Most Read Contributor in New Zealand, September 2016
The Financial Markets Authority (FMA) and the
Commerce Commission have signed a Memorandum of Understanding on
how they will manage the interface between their respective
While the MOU is useful, the lack of clarity around the
roles of the two regulators remains.
The boundary issue
The Financial Markets Conduct Act 2013, for which the FMA is the
regulator, contains a suite of provisions governing misleading and
deceptive practices in connection with financial products and
The Fair Trading Act 1986 (FTA), which is regulated by
the Commerce Commission, governs misleading and deceptive conduct
(sections 9 to 13) in relation to goods and services. But the
definition it uses for what constitutes a good or service is broad,
creating a risk of overlap between the two regimes.
The FTA now requires that the Commerce Commission must obtain
the consent of the FMA before commencing civil or criminal
proceedings for contraventions of sections 9 to 13 involving
financial products or financial services. The FMA is required to
take account of a number of factors in making its decision but has
a relatively wide discretion.
However, the proceeding will not be invalidated if consent is
the FMA is the primary regulator for misleading and deceptive
conduct in relation to financial products and financial services,
the Commerce Commission is the primary regulator for misleading
and deceptive conduct in relation to consumer credit conduct.
Curiously the MOU states that the Commission "may
seek consent from FMA permitting it to bring proceedings under the
FTA in relation to financial products and financial services".
But on our reading of the FTA, the requirement is mandatory not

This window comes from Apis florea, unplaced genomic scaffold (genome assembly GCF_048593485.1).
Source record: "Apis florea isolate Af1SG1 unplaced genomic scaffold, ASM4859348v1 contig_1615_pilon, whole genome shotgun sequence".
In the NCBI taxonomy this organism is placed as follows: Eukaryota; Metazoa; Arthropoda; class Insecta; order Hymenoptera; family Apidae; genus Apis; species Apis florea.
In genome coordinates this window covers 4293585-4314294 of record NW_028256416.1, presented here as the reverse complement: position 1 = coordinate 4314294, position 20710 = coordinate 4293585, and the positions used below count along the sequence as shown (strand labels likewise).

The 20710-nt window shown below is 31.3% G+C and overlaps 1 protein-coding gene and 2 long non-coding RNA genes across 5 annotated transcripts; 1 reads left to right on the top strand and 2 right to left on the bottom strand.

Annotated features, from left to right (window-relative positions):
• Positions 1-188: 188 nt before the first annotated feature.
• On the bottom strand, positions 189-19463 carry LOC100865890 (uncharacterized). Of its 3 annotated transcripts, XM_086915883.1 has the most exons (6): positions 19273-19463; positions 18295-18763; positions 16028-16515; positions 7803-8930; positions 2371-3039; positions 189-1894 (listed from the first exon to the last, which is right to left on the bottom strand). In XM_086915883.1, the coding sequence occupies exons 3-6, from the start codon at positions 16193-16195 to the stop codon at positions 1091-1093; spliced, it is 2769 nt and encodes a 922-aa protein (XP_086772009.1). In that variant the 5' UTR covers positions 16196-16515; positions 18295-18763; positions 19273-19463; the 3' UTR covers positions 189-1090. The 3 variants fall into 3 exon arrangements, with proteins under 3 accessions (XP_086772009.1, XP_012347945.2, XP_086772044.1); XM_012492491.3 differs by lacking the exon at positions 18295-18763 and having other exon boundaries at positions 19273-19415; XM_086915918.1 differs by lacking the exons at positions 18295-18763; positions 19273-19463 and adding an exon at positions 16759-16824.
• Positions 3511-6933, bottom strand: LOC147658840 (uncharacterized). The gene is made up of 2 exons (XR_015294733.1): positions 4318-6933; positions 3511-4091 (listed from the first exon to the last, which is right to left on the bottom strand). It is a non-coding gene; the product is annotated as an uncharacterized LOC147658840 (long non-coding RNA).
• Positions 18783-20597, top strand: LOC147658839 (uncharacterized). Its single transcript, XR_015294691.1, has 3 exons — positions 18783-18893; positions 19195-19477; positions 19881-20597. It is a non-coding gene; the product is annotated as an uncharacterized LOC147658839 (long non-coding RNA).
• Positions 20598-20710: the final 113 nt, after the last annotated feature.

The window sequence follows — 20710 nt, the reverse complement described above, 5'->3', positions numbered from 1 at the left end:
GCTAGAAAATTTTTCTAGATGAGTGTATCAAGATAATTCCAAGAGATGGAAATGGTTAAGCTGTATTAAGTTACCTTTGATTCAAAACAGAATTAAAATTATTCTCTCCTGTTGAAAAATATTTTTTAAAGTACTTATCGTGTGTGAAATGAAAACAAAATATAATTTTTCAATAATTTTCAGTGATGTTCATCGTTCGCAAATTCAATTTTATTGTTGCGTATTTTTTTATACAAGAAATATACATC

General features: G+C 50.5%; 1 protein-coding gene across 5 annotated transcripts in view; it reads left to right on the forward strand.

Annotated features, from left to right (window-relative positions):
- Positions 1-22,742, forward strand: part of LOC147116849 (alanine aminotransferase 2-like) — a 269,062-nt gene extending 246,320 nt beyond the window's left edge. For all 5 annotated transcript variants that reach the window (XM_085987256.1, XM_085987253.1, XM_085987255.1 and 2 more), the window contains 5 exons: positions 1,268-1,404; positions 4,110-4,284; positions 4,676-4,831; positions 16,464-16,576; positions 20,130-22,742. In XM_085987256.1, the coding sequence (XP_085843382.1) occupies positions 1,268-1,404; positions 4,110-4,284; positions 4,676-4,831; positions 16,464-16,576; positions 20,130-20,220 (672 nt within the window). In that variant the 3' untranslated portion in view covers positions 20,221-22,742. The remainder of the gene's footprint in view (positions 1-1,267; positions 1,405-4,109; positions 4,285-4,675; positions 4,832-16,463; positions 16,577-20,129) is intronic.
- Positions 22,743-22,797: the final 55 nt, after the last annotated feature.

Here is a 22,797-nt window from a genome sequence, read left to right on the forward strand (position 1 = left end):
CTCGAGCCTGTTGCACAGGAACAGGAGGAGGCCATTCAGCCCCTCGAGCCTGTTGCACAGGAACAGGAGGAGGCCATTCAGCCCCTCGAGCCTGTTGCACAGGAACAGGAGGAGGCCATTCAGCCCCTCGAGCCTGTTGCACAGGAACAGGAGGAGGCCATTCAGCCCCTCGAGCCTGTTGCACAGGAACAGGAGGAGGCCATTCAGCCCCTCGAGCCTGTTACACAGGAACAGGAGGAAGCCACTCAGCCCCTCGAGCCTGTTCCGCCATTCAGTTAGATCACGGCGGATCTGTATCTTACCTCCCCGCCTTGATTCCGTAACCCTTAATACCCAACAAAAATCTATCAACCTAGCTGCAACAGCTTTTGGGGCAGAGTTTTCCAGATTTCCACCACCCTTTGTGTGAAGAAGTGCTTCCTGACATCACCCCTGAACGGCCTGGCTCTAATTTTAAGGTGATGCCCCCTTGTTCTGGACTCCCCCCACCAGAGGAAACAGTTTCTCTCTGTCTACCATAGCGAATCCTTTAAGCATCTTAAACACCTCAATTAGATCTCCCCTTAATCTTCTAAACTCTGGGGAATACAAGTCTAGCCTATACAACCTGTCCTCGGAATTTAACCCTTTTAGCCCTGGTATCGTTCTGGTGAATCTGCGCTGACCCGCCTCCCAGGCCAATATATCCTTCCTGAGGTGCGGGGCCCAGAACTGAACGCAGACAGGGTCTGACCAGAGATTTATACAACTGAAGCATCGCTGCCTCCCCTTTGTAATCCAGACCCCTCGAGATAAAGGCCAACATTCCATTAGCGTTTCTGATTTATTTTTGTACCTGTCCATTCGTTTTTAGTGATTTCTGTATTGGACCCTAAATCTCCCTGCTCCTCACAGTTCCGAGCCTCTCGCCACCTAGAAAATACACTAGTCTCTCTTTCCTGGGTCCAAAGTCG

permissive. It is only if consent is not obtained, that the
Commission may still commence proceedings.
Beyond that, the interaction between the two regimes remains an
uneasy one and not easily navigable. If a supplier is facing an
investigation under either piece of legislation, it would be wise
to assume that the regulators will collaborate. Any strategic
response needs to take into account exposures on both fronts.
So what do we know about the enforcement priorities?
At this stage, not a great deal. As independent Crown entities,
both are required to produce statements of intent, which will
include disclosure of output classes with money from Vote Commerce
allocated to each class. In the case of the Commerce Commission
this can provide a valuable indication of where the Commission is
placing its enforcement focus. These statements are due out around
The information in this article is for informative purposes
only and should not be relied on as legal advice. Please contact
Chapman Tripp for advice tailored to your situation.
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